They would agree that we need to be like Jesus. Therefore, lets abandon preaching (as if they haven’t already) and just have 15-min talks on being hands and feet.

    But…

    You can’t be hands and feet without the head. The head is Christ. We need Him…not just to “incarnate” him by further efforts on our own. We need His life in us. We need to be born again. When He is alive in us…He will be Himself…hands and feet through us…and eyes and ears and mouth.
    People need to hear the Word preached. Not just the Bible as facts and moralistic regulations (mere facts without the work of the Spirit will be just brain filler). But the Word declared…so that the glories of God are on display. When we see Him, when our ears are opened…we will be changed.

    So don’t give up on the Church…have zeal for it. It is the body and bride of Christ. Stay connected to the head…stay faithful to the groom. Preach. See God. Know God. Live.

  28. Our pastor is one who sees his main role a dispenser of information – both on Sunday morning and in the lone Wednesday night class. And primarily lecture style in both. But this information is not proclamation. This information is focused on us and how we aren’t quite doing what we should be doing. What we need is more proclamation of Christ and the Gospel and then application of the same.

    iMonk : “He’s saying that the model of Christian spiritual formation now extent in worship is one that sees the 40 minute information dump as the primary means of spiritual growth.

    As many have already said, we have given the sermon too much priority in our typical Evangelical worship. Furthermore, the content of these sermons seriously Gospel-deficient. And the pastors treat these as commodities that, if packaged correctly, can cause change in the people who are listening.

    Skye Jenthani talks about how we believe that God changes live “through the commodification and consumption of experiences”. I believe we have have the same attitude towards the “information dump” that iMonk mentions.

  29. T Freeman: loved your post and comments relative to AA and methodology. I’ve never been a member but have sat in on meetings, and they very much expect information to ‘take root’ and there structure seems to engender real learning and accountability: who is doing what with that information ?? They assume nothing, and people are held together by not just words but friendships and real accountability. No wonder this stuff has an impact that many say has been “life saving”.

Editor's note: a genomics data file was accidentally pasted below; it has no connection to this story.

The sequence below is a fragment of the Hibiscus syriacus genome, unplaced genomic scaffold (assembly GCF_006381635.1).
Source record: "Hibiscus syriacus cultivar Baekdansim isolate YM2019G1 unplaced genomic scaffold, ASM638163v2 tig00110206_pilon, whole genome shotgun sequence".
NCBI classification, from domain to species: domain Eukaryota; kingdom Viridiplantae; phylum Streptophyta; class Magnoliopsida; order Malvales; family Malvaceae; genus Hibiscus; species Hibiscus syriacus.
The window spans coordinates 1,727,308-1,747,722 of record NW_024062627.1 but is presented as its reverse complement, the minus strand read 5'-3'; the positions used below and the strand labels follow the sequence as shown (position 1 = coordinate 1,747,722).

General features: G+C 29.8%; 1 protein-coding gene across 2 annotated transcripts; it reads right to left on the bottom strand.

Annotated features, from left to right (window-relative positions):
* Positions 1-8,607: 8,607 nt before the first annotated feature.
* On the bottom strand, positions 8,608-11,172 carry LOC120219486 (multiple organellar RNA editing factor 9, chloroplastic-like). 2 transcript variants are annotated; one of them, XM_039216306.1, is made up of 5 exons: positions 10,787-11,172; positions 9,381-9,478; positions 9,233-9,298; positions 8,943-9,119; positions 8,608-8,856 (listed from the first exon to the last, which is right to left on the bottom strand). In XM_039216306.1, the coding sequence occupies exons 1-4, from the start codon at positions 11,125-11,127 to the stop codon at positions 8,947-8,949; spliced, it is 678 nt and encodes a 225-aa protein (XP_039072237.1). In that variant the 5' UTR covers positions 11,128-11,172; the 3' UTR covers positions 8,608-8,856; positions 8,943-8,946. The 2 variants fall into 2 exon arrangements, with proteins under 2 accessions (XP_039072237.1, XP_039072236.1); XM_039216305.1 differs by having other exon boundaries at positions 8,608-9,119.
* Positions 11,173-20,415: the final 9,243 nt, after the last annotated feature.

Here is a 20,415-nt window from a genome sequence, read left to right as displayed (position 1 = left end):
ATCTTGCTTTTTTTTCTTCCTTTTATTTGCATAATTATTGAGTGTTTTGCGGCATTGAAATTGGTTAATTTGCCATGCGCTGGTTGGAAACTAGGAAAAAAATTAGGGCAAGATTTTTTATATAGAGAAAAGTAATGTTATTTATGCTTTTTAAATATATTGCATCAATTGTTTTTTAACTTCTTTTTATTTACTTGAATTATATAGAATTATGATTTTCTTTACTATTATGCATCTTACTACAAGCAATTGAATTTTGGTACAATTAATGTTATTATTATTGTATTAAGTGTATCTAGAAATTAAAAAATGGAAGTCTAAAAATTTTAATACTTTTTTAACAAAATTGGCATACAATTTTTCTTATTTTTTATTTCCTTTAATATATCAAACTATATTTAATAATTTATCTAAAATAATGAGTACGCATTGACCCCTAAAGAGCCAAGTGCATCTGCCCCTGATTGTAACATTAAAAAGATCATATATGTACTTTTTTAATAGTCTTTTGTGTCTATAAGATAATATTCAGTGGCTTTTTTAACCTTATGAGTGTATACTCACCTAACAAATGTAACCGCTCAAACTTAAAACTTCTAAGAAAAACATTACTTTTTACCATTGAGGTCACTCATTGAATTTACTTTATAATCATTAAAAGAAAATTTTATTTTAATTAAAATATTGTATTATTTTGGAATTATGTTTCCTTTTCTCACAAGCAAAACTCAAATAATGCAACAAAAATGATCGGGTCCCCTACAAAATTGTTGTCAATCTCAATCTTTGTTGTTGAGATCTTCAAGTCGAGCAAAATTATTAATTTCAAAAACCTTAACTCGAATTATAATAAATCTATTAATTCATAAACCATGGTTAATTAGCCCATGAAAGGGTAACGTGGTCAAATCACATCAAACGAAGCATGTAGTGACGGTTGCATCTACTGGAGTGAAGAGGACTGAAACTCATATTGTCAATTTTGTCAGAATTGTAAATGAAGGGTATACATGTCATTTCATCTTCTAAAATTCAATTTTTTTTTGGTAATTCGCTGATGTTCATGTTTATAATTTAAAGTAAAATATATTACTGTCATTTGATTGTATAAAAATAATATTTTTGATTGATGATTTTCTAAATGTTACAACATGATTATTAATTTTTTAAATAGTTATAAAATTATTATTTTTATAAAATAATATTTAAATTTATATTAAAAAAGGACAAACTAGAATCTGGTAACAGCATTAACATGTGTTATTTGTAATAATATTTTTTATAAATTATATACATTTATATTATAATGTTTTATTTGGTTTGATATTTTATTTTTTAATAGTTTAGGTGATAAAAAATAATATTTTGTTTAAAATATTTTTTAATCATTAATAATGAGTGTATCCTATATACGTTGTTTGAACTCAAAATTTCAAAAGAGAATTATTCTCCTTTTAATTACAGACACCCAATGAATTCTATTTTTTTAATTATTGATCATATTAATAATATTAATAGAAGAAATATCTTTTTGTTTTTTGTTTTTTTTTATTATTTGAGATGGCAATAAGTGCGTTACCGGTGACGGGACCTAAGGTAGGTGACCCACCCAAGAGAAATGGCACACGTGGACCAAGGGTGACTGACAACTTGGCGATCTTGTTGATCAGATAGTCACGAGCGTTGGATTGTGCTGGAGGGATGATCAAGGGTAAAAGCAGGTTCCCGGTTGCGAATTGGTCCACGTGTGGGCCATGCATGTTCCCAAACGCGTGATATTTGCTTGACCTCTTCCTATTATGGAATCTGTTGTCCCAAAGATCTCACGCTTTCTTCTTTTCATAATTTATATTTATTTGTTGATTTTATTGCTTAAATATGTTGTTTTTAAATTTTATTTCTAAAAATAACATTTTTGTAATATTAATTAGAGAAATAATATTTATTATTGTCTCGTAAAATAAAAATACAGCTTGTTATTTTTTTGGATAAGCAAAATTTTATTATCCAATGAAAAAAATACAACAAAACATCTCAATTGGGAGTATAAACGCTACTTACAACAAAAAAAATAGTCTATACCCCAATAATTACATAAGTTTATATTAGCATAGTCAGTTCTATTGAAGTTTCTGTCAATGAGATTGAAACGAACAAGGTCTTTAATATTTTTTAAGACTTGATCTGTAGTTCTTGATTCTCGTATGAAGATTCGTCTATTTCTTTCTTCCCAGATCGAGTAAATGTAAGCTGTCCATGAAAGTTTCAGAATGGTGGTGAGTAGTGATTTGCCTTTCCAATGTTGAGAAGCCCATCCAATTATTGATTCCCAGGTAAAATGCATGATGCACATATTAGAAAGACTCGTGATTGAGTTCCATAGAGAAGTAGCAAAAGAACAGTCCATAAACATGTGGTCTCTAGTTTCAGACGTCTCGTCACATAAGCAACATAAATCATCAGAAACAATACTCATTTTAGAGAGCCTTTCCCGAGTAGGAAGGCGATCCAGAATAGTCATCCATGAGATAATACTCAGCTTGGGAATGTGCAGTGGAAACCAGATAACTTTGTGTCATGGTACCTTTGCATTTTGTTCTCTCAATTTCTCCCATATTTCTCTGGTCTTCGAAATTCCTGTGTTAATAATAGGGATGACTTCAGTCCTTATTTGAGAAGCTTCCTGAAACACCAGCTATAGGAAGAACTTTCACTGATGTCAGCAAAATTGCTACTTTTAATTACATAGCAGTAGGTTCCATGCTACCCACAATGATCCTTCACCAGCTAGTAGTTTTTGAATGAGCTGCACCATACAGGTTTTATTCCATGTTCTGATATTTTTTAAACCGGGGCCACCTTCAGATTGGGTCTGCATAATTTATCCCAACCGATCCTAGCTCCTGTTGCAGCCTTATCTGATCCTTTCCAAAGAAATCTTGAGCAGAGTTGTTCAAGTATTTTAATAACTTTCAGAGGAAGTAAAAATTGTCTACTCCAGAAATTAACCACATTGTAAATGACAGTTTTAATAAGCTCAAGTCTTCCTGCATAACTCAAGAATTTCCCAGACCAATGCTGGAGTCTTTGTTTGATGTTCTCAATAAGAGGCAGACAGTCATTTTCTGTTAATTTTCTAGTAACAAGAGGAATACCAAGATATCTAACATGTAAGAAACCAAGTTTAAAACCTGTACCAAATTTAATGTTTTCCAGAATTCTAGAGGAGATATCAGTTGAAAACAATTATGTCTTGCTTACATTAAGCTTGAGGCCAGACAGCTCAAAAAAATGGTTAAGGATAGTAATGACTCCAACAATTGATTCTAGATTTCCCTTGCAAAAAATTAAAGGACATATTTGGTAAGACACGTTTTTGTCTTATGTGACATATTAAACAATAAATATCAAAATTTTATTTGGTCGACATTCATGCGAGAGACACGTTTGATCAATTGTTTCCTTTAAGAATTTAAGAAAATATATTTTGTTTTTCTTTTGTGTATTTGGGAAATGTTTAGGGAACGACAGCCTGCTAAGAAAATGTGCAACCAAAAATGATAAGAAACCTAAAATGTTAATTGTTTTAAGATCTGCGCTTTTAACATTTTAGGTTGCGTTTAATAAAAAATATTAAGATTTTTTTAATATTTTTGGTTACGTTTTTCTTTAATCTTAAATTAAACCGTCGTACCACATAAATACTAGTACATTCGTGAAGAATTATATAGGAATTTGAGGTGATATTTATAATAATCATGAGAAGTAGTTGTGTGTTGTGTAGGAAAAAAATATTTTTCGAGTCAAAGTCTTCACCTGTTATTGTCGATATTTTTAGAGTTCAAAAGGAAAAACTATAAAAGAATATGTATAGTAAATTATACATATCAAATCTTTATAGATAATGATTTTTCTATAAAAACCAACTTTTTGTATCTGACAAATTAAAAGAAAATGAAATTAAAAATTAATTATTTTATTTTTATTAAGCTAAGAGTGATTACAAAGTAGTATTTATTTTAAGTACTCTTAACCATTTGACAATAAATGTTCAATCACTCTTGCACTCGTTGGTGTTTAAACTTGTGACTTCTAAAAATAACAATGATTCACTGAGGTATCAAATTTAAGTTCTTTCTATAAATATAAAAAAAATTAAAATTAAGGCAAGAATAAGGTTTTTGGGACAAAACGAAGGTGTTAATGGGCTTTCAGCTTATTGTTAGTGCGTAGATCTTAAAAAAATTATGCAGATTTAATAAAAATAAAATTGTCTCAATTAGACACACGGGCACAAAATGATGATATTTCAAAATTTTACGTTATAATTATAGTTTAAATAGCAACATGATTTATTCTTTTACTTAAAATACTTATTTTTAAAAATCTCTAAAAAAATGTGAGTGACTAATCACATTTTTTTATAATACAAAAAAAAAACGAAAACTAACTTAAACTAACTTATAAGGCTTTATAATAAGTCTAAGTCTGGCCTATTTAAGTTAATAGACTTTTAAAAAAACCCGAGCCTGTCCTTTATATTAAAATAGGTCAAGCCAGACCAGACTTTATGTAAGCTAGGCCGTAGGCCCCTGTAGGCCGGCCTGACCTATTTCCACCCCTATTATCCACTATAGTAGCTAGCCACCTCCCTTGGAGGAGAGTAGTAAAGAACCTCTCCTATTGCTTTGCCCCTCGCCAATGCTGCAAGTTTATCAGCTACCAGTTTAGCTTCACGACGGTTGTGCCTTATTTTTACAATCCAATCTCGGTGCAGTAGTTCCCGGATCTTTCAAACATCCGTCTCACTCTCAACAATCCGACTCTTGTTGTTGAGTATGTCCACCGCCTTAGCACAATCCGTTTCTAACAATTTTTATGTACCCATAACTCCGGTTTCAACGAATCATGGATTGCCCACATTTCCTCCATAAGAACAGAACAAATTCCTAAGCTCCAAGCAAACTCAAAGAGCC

Preaching is great, necessary, and biblical, but the same could be said for a LOT of other stuff that plays second, third, or eighth fiddle to THE SERMON. No wonder so many want out of this.

    Nice work as usual, I-Monk: may your grand kids know a more alive church than you ever have.

    • I’m very impressed that most 12 step groups know how to deal with a high amount of content in a much less structured way. They have structure and they can do some long talks but most people get their info from sponsors, reading the books on their own, informal discussion, etc.

      • A HUGE difference between 12 step groups and church is the instruction to “Take what you like and leave the rest.” What church has the courage to say that?

  30. ASF-Brian… Yes. What we need is proclamation. When it is just information it isn’t preaching in my book. Does God use it?…yes. But what He wants is Expository Exultation…as Piper puts it.

    PS. I hope we can avoid the “baby out with the bath water” sort of scenario that we often find ourselves in. I grew up in West Michigan. I have seen throngs of friends leave the Church to follow the do-gooding “way of Jesus”. What we need is humble pastors who are fully relying on the Spirit to work through the proclaimed Word. Does the Spirit convict the hearts of men through serving…or does His work within us through the Word produce the serving? Why do we so easily forget the actual and effectual work of the Holy Spirit through the Word of God?

    Together for the Gospel

  31. Greg Long says

    To those commentors who have said things like, “I don’t care if I never hear another sermon in my life.”

    2 Tim 4:1-5
    1 I charge you in the presence of God and of Christ Jesus, who is to judge the living and the dead, and by his appearing and his kingdom: 2 preach the word; be ready in season and out of season; reprove, rebuke, and exhort, with complete patience and teaching. 3 For the time is coming when people will not endure sound teaching, but having itching ears they will accumulate for themselves teachers to suit their own passions, 4 and will turn away from listening to the truth and wander off into myths. 5 As for you, always be sober-minded, endure suffering, do the work of an evangelist, fulfill your ministry.

    Paul’s answer for the problems in Corinth wasn’t to give up on preaching. In fact, that was the one thing he focused on. (1 Cor. 1:10-31)

  32. Greg Long: I appreciate your love of the gospel and Paul’s admonitions in II Tim, yet it might be the case that you are comparing sheep to goats. To be tired of sermons is not necessarily a sign of wanting ears tickled. Many, myself included, are tired of words that are ‘merely’ biblical, but lack passion, vision, context, and the word that seems to have popped up a lot: APPLICATION. I’m personally tired of hearing a lot of sermons about application from pastors who have clearly not tried to apply what they are telling me to try.

    Yeah, snarky, I know, but I’ve heard a wide range of admonitions to live out things that I suspect the speaker hasn’t even begun to address. Should I take that message and run with it ?? Maybe, but I sure wish they’d handed the mike over to someone else with even an imperfect track record instead of preaching SOMETHING.